The New Four Kings Era Approaches In Boxing | But Will The Game Let The Best Fight The Best?

Photo by Adam Hunger/Getty Images, Mikey Williams/Top Rank Inc via Getty Images, Al Bello/Getty Images, Darrian Traynor/Getty Images)

When Devin Haney became the undisputed lightweight champion of the world over the weekend in Melbourne, Australia, he signaled a few changes in boxing.

For one, he is the first undisputed lightweight champion in the four-belt era and that legacy-building moment is forever. When Haney defeated George Kambosos Jr. via unanimous decision he established a lineage treasured in boxing: He is the man who beat the man who beat the man.

Kambosos Jr. became the unified lightweight champion when he defeated Teofimo Lopez by split decision in November 2021. Before that Lopez definitively beat Vasiliy Lomachenko in October 2020.

Tank

Throw in Gervonta “Tank” Davis, who is already a multi-weight class world champion and the WBA (regular) lightweight champion, not to be confused with Haney’s WBA (super) lightweight belt, and you have the makings of a potential new four king era.

Now they have to all fight each other, which is not an easy feat in boxing.

In the early 1980s, four names defined the greatness that boxing needed in the post-Muhammad Ali era, and they were not heavyweights.

The Original Four Kings

Roberto “Hands of Stone” Duran, “Marvelous” Marvin Hagler, Tommy “Hitman” Hearns, and “Sugar” Ray Leonard dominated the early ’80s.

Except for Hagler, who is considered one of the most dominant middleweights in boxing history, the other three jumped around weight classes from welterweight to super middleweight challenging each other.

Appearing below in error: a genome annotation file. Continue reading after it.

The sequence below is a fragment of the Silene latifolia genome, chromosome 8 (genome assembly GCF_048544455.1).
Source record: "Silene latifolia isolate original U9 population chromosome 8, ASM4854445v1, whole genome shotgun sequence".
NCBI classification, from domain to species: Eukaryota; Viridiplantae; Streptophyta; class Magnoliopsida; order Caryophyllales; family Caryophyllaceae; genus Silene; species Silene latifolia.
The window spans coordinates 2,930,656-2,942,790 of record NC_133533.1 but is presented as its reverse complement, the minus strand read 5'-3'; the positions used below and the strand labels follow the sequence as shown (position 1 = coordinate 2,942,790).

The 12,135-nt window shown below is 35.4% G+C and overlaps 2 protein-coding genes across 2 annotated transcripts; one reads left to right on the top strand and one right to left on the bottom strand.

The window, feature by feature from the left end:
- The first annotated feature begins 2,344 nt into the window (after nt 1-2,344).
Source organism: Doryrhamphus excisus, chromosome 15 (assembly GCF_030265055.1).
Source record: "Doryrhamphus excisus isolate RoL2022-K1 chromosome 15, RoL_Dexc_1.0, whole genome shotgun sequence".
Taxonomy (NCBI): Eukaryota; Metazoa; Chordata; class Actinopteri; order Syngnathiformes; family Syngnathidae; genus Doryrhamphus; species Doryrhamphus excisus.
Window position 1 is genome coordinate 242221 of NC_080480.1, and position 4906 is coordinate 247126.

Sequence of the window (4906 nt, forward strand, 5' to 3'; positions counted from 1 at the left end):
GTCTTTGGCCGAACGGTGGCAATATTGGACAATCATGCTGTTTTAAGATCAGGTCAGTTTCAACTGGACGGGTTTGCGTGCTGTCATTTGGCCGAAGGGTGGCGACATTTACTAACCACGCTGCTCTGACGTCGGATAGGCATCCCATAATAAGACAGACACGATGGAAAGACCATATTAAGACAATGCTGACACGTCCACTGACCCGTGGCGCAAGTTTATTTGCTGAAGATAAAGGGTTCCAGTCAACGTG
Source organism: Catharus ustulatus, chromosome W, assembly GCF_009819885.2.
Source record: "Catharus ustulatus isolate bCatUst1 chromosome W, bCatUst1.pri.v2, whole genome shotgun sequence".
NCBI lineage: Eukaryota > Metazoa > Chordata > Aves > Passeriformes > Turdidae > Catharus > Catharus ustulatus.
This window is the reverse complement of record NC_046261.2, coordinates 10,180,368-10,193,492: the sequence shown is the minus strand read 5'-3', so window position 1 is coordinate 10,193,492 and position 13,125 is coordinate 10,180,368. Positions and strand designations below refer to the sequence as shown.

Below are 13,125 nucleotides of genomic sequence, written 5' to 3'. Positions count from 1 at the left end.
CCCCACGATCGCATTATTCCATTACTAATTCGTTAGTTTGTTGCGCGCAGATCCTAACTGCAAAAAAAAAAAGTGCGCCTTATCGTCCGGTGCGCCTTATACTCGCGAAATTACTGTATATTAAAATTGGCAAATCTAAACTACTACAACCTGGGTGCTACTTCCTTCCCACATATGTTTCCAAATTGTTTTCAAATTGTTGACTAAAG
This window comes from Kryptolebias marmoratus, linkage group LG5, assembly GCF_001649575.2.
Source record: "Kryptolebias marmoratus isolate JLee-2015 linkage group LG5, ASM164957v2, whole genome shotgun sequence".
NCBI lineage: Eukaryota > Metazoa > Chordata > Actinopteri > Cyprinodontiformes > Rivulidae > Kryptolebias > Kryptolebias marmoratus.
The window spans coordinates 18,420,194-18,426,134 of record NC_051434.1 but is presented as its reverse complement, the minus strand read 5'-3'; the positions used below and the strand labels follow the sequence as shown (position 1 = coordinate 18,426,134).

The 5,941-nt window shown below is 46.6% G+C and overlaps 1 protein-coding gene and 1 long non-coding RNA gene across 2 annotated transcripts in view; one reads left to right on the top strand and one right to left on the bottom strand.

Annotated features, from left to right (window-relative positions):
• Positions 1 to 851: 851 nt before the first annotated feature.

Win, lose, or draw, they did not attempt to protect their records. They fought the best of their generation, and more importantly, they all fought each other. It has gone down as one of the great eras in boxing history and the epic action that is guaranteed when the best fight the best.

The New Four Kings?

If boxing politics do not get in the way, there is a maturation point that the sport is in, which can generate these types of matchups again.

Immediately after Haney’s win, the Twitterverse went crazy, clamoring for a Haney vs. Davis lightweight showdown. Due to Haney fighting almost the perfect fight against Kambosos Jr., the world wondered what it would look like for the two to face each other next.

Kambosos Jr. was smart enough to put a rematch clause into his contract and said after the fight that losing was part of a bigger plan of “deception” to make the rematch even more prominent than their first pairing. That is possible, considering the bad blood, but Haney looked so good that the interest might not be what Kambosos Jr. is hoping.

Tank vs. Lopez = The Next Move?

After Tank’s phenomenal TKO over Rolly Romero at the Barclays Center in Brooklyn, he needs an excellent lightweight scrap to capitalize on the momentum.

Who better than Teofimo Lopez Jr.? He only has one loss, to Kambosos, whom Haney defeated. Before that Lopez was being hailed as the man for dismantling Lomachenko. He also is from Brooklyn, where Tank set an attendance record in his last fight.

Of course, with Tank working with Premier Boxing Champions and Lopez with Top Rank, challenges due exist, but as we have seen in the past, anything is possible.

With outliers like Ryan Garcia looking to get back in the conversation at a high level and Shakur Stevenson itching to move up in weight in the future, get your popcorn ready, because the new school leaders are defining a new era.

Rhett Butler is a Boxing Writer Association of America Journalist, Play-By-Play Commentator, Combat Sports Insider, and Former Mixed Martial Arts and Boxing Promoter. The New York City native honed his skills at various news outlets including but not limited to: TIME Magazine, Money Magazine, CNN's Wolf Blitzer Reports, and more. Rhett hosts the PRITTY Left Hook podcast, a polarizing combat sports insider's take featuring the world's biggest names.